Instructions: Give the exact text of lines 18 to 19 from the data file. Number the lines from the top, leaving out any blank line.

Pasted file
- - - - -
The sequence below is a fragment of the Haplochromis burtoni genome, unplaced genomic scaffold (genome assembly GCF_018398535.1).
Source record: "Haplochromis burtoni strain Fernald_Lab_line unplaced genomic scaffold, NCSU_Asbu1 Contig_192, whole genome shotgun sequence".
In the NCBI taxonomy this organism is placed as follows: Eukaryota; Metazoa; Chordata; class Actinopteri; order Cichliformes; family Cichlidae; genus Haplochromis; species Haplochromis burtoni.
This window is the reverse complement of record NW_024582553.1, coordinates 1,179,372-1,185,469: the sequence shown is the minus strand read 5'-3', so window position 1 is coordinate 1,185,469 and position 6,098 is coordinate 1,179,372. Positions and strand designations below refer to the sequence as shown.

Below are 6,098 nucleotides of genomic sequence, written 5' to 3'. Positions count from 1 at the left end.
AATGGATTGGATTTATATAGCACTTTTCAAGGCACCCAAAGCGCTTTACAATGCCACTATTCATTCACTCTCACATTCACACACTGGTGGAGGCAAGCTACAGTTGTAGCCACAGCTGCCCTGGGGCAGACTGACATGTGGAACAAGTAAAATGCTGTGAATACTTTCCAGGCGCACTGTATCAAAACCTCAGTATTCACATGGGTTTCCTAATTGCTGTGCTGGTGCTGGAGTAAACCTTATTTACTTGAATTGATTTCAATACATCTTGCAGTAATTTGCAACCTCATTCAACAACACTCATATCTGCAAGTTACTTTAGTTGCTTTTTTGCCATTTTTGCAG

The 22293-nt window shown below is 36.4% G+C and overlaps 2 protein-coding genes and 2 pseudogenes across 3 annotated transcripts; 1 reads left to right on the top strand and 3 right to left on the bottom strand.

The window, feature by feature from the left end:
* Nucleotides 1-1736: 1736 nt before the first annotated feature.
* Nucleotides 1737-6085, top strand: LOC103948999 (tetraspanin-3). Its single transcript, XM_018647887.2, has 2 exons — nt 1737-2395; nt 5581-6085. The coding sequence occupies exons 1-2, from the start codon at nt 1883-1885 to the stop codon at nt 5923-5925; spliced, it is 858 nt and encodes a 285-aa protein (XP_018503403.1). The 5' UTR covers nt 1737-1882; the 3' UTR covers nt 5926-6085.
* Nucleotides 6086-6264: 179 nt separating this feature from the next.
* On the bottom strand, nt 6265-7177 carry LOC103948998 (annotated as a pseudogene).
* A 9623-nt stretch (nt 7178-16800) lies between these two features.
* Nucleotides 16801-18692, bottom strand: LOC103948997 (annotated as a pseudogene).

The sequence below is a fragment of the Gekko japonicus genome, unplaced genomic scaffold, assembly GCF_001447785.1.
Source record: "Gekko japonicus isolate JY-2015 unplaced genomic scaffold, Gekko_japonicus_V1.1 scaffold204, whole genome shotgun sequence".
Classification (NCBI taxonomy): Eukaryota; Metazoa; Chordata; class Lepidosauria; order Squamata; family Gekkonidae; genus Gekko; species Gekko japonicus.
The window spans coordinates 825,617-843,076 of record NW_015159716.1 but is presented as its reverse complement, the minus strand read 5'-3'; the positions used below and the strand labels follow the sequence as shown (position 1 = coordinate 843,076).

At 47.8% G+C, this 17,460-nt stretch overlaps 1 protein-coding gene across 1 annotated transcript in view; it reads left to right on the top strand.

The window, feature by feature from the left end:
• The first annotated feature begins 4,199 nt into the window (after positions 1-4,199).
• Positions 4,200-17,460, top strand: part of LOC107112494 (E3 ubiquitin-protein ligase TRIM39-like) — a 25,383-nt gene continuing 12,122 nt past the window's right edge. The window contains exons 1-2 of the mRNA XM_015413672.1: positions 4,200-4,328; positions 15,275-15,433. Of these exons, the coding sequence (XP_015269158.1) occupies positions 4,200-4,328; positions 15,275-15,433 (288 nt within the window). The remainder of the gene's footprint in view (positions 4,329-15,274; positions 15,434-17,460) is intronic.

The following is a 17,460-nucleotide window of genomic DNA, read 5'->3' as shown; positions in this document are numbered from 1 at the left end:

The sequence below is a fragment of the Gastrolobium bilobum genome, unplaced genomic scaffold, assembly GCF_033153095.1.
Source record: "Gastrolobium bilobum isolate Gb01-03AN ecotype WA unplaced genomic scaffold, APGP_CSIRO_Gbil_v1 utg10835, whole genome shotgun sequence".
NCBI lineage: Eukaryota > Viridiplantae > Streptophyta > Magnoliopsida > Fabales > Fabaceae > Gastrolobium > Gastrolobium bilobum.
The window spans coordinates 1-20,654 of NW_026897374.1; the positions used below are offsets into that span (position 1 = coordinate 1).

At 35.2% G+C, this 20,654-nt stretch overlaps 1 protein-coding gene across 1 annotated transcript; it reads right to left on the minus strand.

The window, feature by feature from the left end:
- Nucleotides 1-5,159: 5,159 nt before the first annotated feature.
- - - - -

The window spans coordinates 825,617-843,076 of record NW_015159716.1 but is presented as its reverse complement, the minus strand read 5'-3'; the positions used below and the strand labels follow the sequence as shown (position 1 = coordinate 843,076).

At 47.8% G+C, this 17,460-nt stretch overlaps 1 protein-coding gene across 1 annotated transcript in view; it reads left to right on the top strand.